Discussion in 'Amateur Radio News' started by KB7TBT, Jun 9, 2019.
Must be running Windows...
...ntp(d) is standard in Debian Stretch. Yay Linux!
DX Commander has a nifty feature to take care of this. - Set radio UTC time on startup or selection, and at the beginning of each hour.
There is a way the time sync can be done in Linux using a u-blox7 GPS/Glonass device. In one of his demos, OH8STN used this and described it's use (for those not wanting to stay with Windows).
73, Larry WB8LBZ
El Paso, TX
The ntp service is also standard in Windows 10. The link below covers pretty much every option available.
ntpd is standard in every Linux distro as far as I know. Not every distro activates ntpd by default.
KB9RLW is demonstrating modern day amateur radio by taking advantage of the computer interface the Icom radios come with these days and "home brewing" a solution. Kudos! I don't know why I didn't think of doing this!
Accurate time was important to hams a few years ago before the logging requirement went away (within a minute). Then there was a period where time wasn't all that important. Then Joe Taylor comes along and accurate time is important again (within a second).
When there was a threat of NIST zeroing out the budget of the (getting old) NIST-F2 clock using the (even older NIST-F1) clock as a backup last year, there was a frenzy of postings about it. The NIST-F2 is the most stable (of the two) with a drift of less than 4 nanoseconds per year. (That's pretty darn accurate!)
The Navy has dozens and dozens of atomic clocks syncing up with each other and GPS satellites (with at least two atomic clocks on each satellite for redundancy/error checking). All together, their drift is a few picoseconds per year. That's about 1,000 times more accurate than NIST.
So I set up an NTP server (using Fedora) and hooked it up to a GPSDO with a PPS. Now I point all my other computers to it. My time hack is within a couple of milliseconds now.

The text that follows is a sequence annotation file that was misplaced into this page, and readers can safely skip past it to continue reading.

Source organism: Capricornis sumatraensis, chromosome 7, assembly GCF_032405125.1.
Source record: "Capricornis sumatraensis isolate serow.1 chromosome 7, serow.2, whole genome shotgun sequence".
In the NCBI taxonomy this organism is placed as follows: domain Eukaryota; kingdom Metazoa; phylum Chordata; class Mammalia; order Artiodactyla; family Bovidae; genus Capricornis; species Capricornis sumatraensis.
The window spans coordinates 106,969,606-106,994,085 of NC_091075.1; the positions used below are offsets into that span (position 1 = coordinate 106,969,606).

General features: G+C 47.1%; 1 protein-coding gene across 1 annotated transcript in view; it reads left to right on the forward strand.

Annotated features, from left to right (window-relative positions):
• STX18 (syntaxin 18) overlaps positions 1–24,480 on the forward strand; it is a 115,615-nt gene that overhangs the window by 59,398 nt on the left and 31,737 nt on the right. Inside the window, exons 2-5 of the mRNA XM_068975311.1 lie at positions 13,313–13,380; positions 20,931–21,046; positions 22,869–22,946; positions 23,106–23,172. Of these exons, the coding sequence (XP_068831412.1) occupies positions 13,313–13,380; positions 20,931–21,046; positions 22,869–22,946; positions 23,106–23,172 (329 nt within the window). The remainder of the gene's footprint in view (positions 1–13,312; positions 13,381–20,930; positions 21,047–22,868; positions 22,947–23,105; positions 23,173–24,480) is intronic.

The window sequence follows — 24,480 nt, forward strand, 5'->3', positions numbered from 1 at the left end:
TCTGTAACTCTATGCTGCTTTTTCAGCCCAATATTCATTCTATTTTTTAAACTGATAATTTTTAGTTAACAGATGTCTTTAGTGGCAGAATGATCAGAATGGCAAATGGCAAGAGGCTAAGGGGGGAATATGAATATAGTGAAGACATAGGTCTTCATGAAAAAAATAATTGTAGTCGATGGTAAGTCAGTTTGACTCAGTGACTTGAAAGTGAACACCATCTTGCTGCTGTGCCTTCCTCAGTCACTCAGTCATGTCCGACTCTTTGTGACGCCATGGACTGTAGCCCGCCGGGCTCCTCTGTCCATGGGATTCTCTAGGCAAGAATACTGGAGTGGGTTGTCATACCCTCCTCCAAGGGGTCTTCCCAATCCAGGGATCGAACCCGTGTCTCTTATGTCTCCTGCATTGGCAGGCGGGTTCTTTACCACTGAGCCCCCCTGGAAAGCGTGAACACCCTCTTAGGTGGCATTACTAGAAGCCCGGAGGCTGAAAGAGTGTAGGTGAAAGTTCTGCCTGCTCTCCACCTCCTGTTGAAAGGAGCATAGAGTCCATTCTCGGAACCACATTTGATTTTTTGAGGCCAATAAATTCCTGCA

Every once in a while, I saw the clock on my 7300 off by a minute or so. And of course, twice a year, I'd have to add an hour to it or subtract an hour from it. And if you disconnect power for a week or so, it loses time because the clock battery is a lithium and needs power applied to keep it charged.
Now, KB9RLW shows us how to take our computer time and put it into a 7300 without having to wait for the second hand to hit the top of the clock or the beep from WWV. I think that's absolutely fantastic!
Now, instead of trying to transcribe his code from the video, I'm looking for it to copy/paste somewhere on the net. Or, maybe I'll just write my own code. Although my 7300 doesn't need accurate time to USNO resolution... why not?
Using a u-blox USB GPS receiver works and is within a second (no PPS, data transfer time...), so that would be good for most. Pointing your computer to windows.time would be good for most also.
Heck, my radio doesn't even have a clock! Interesting video though.
I'm not sure if the 7300 is the same as the 7610 as far as the time is concerned, but I have my 7610 hooked to the internet using the ethernet jack on the back. The clock is spot on, but if it does need updating, I just hit the NTP update button in the menu and it's done. No need for any of this.
My 7300 never needs adjusting. It is always right on. I never really use it however. I don,t even change it for Daylight saving. I always have my computer running next to my rig so by habit, I use the clock on the computer. I do all paper logging except for contesting. I later manually enter contacts into eqsl, except for contesting which is a compute file upload. I just checked the clock now, it is still right on. Also note, I leave the radio off when not in use, but leave the power supply on always.